From Pastor Dave Dockweiler
This Lenten Season we will be focusing our educational and worship experiences towards a deeper understanding of the Lord’s Prayer. During our Wednesday services (Soup at 6 Service at 7) we will be zooming in on one portion at a time. Jesus taught his first disciples how to pray using these words and we join in this prayer every single week. But what does it mean, how does it inform our faith, what is it all about? Sometimes repetition deadens the radical nature of these words. So, we are going to take a new look at it. Our Wednesday evening services begin with Ash Wednesday and continue for the next 5 Wednesdays with a meal at 6 and service at 7.
To assist us in our deep dive into the Lord’s Prayer, I also invite you to read “The Lord and His Prayer” by N.T. Wright. His book offers a fresh understanding of Christian spirituality and the life of prayer. It will refresh and stimulate the heart and mind. N.T. Wright is a Professor of New Testament at the University of St Andrews (how appropriate) in Scotland. I have read many of his books and find them wonderfully put together and very approachable. If you’d like a book, they are $10, I will have a sign-up sheet in the Gathering Space, or you can get it on your own (there is also as audio book version available).
If there was ever a reason to come to church, I think this is it! Take a moment to marvel at the fact that for nearly 2000 years people have been praying this prayer. When we take these words on our lips and into our hearts, we join the unbroken chain of disciples leading all the way back to those sitting at the dinner table with Jesus as he taught them. These words are often some of the first things kids memorize in Sunday School, we promise to teach them to our children during baptism, they represent the common ground between all the different churches and understandings of Christianity. This stuff is kind of a big deal. You should put it on your calendar.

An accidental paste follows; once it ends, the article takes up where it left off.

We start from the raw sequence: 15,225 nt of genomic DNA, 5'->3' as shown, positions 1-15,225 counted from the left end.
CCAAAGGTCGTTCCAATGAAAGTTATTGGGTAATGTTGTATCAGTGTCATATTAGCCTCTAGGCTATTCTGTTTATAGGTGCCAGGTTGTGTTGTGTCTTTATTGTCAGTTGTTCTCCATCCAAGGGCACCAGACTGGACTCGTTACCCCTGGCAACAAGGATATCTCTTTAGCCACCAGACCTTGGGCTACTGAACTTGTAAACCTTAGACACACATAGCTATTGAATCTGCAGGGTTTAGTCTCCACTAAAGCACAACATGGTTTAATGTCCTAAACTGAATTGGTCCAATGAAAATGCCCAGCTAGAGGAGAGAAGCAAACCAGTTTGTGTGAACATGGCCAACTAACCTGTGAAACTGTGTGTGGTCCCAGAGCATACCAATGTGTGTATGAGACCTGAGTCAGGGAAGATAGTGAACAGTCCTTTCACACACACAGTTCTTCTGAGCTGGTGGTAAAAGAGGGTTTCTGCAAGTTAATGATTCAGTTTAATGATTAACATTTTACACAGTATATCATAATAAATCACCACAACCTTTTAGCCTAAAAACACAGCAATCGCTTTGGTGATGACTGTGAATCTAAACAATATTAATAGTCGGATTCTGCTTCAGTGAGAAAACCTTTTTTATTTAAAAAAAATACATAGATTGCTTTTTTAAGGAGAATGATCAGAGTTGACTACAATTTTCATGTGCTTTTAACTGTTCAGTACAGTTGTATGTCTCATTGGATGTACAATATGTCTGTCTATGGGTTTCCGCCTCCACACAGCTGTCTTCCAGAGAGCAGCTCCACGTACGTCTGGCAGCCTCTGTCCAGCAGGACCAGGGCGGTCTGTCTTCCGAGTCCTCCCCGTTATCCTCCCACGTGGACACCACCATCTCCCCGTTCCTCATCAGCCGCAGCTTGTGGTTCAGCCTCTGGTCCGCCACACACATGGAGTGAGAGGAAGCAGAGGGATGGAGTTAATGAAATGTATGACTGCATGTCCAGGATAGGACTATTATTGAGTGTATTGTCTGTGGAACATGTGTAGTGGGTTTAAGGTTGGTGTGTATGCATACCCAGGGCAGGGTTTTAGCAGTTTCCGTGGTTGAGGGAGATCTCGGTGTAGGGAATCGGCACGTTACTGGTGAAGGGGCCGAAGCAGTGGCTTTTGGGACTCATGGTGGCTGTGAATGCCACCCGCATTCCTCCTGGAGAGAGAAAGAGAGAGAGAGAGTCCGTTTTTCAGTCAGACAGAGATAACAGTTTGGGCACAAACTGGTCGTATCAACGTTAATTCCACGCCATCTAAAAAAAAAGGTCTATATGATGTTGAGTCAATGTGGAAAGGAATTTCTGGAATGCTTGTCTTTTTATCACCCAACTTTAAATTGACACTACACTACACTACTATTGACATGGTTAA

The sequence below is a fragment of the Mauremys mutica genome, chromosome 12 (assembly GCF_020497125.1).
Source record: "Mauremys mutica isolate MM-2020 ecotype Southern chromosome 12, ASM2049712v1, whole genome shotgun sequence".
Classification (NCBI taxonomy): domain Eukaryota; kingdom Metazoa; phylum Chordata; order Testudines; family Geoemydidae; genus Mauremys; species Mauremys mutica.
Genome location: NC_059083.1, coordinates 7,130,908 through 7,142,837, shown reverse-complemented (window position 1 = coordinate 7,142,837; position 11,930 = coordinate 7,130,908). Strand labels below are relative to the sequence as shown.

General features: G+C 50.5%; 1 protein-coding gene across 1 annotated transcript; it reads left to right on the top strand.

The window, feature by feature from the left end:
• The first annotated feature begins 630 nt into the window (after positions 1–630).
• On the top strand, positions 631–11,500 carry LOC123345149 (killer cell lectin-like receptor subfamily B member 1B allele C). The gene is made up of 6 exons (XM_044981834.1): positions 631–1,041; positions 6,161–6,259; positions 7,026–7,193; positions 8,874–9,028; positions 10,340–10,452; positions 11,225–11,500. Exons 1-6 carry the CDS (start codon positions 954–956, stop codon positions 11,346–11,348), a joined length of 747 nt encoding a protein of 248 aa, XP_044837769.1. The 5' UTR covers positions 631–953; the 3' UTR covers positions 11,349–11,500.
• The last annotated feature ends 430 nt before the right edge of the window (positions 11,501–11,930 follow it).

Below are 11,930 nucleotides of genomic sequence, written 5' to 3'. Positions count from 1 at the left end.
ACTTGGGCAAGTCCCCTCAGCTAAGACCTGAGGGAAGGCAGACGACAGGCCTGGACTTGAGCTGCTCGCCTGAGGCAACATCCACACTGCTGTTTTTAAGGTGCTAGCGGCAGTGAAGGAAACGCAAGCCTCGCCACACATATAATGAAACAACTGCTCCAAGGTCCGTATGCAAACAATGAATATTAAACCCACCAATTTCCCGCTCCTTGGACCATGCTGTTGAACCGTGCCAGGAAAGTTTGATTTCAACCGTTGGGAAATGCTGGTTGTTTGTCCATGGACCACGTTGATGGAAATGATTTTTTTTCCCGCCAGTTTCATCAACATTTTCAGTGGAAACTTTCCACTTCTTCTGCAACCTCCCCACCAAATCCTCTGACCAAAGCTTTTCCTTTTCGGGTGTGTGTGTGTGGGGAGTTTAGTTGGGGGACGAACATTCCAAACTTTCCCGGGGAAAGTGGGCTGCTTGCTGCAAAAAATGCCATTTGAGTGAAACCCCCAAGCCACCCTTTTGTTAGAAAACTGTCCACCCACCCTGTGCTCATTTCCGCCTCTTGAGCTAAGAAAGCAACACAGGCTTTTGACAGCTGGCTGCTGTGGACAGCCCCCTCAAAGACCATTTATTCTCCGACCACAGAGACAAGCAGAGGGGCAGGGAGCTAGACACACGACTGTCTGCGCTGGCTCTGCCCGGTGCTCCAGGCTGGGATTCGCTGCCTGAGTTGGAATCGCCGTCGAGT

Lent offers us a chance to take on a new spiritual habit or to give up something that will help remind us of all that God has done for us. This Lenten season I will making a renewed effort to eat healthy and to monitor my health. We seem to forget that we only are given one body and we’ll need it for our whole lives. I invite you to consider your daily routine. Are there actions that you could cut out to free up some time for a more vibrant prayer life? We add worship services and times of fellowship during this 5-week season which allows you to be more active in your worship of God.
Maybe this season you make an intention to create some new friendships at church, regularly attend our mid-week services or to pray the Lord’s prayer a couple of times a day.
However, you choose to focus on God during this Lenten season, I pray your work is fruitful and I give thanks to God for your diligence in following our Lord!
See you on Sunday
Our New Mission Statement
We have a new mission statement. “Inspiring change by following Jesus.” Our church council members have been working at this for a couple of months. I am so proud of the collaborative effort. We prayed about what God is doing through this place, we debated, and revised. I am so happy with the final product. “Inspiring change by following Jesus” is why this place exists, why this community meets and what we are set on doing.